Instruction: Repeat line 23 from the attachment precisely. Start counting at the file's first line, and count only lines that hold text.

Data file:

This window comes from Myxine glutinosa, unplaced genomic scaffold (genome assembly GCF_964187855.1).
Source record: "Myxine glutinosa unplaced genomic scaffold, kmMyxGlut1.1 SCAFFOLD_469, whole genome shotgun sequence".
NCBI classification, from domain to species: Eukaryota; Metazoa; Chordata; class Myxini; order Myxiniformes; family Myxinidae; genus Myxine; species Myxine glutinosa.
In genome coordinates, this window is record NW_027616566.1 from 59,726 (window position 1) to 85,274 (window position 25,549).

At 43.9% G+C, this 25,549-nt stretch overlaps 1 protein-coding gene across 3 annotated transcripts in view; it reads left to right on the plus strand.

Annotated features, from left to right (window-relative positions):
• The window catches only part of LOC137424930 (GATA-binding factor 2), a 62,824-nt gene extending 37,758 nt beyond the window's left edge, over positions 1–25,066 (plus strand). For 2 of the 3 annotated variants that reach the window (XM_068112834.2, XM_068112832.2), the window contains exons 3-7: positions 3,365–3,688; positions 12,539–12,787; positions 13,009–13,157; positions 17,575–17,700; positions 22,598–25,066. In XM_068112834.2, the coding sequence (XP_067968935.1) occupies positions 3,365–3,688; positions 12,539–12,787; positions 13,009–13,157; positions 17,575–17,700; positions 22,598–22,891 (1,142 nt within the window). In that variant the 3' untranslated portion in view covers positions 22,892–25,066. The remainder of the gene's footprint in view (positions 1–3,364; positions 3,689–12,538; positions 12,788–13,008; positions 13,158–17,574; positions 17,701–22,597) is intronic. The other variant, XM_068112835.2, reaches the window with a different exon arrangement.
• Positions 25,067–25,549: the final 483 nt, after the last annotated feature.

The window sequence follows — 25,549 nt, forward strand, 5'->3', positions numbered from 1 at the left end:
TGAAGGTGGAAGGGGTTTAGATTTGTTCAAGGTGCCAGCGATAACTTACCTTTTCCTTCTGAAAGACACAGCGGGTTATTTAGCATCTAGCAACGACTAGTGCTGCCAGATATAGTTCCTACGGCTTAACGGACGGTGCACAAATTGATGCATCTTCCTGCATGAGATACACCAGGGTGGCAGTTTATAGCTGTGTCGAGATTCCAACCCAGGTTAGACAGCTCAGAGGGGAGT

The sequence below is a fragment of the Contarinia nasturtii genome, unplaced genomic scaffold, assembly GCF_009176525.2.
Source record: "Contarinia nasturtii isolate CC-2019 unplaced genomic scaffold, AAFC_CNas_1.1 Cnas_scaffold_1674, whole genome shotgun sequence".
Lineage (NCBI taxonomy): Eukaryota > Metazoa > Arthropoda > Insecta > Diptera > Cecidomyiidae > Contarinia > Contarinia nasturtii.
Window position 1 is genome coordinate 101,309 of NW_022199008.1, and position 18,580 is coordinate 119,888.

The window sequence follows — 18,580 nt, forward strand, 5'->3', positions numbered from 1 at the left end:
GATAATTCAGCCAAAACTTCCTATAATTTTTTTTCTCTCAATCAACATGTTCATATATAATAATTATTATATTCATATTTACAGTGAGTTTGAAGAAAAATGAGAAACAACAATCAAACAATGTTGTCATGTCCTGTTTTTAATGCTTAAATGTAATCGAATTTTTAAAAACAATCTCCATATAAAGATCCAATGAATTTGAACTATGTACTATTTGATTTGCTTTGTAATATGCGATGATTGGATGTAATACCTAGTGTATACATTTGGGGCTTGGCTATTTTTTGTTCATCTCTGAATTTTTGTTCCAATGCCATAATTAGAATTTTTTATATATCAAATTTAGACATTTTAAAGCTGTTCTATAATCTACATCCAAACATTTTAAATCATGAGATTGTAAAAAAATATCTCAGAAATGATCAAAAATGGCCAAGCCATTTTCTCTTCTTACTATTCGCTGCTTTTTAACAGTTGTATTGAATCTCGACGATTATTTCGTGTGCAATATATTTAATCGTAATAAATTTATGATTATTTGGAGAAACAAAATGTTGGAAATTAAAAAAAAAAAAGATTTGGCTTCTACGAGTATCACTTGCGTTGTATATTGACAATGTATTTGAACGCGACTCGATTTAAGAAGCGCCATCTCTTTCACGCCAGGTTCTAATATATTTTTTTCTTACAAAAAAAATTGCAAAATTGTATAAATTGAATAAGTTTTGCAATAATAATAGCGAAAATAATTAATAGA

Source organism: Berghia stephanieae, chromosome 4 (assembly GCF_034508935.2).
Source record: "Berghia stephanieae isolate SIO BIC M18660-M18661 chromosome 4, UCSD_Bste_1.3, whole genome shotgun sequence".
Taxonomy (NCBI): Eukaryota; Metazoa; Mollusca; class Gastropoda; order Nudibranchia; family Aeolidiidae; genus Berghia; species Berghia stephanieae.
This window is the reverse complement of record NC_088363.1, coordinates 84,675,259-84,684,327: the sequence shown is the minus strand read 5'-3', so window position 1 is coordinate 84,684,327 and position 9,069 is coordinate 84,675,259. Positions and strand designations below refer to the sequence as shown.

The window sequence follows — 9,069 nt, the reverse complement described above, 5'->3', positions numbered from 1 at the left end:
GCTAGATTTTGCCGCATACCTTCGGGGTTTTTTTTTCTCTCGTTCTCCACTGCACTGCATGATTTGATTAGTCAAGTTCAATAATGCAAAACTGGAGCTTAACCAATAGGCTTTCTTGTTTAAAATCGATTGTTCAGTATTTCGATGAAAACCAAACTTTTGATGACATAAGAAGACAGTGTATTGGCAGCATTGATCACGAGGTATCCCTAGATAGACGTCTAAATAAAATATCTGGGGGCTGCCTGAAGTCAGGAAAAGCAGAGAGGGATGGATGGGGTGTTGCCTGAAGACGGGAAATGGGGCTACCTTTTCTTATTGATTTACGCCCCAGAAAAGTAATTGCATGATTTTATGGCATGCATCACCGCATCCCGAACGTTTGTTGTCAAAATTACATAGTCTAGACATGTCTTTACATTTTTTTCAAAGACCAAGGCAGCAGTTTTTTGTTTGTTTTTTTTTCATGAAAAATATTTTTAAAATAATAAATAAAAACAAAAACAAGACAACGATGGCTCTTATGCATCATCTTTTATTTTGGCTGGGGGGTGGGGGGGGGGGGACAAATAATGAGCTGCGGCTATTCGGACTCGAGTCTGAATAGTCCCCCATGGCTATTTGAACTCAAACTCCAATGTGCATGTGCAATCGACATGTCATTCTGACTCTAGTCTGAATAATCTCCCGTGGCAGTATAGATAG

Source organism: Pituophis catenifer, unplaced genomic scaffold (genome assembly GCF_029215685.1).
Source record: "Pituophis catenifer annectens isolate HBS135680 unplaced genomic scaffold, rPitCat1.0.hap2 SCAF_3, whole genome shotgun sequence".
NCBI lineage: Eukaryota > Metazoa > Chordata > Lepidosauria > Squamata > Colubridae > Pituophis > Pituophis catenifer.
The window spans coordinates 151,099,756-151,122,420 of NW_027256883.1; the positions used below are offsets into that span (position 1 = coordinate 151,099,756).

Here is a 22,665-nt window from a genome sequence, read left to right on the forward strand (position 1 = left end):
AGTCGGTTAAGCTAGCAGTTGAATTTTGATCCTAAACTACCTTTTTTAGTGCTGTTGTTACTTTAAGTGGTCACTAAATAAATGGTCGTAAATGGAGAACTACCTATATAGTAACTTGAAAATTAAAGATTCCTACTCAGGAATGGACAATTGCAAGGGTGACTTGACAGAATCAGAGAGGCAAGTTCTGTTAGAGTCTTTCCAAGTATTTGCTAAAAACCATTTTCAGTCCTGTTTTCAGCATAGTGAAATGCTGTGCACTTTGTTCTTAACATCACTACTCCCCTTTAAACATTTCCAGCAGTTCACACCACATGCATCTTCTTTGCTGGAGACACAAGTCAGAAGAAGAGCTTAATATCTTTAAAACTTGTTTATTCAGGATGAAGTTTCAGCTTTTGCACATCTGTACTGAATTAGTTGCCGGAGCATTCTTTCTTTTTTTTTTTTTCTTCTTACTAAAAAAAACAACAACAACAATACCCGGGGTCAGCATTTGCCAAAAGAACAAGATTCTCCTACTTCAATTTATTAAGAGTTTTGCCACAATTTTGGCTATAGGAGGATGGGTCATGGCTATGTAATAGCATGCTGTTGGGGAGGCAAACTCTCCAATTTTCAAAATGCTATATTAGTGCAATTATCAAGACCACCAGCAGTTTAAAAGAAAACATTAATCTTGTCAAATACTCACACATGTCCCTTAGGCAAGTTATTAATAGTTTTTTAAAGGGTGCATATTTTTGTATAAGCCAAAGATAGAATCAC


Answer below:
Source organism: Pituophis catenifer, unplaced genomic scaffold (genome assembly GCF_029215685.1).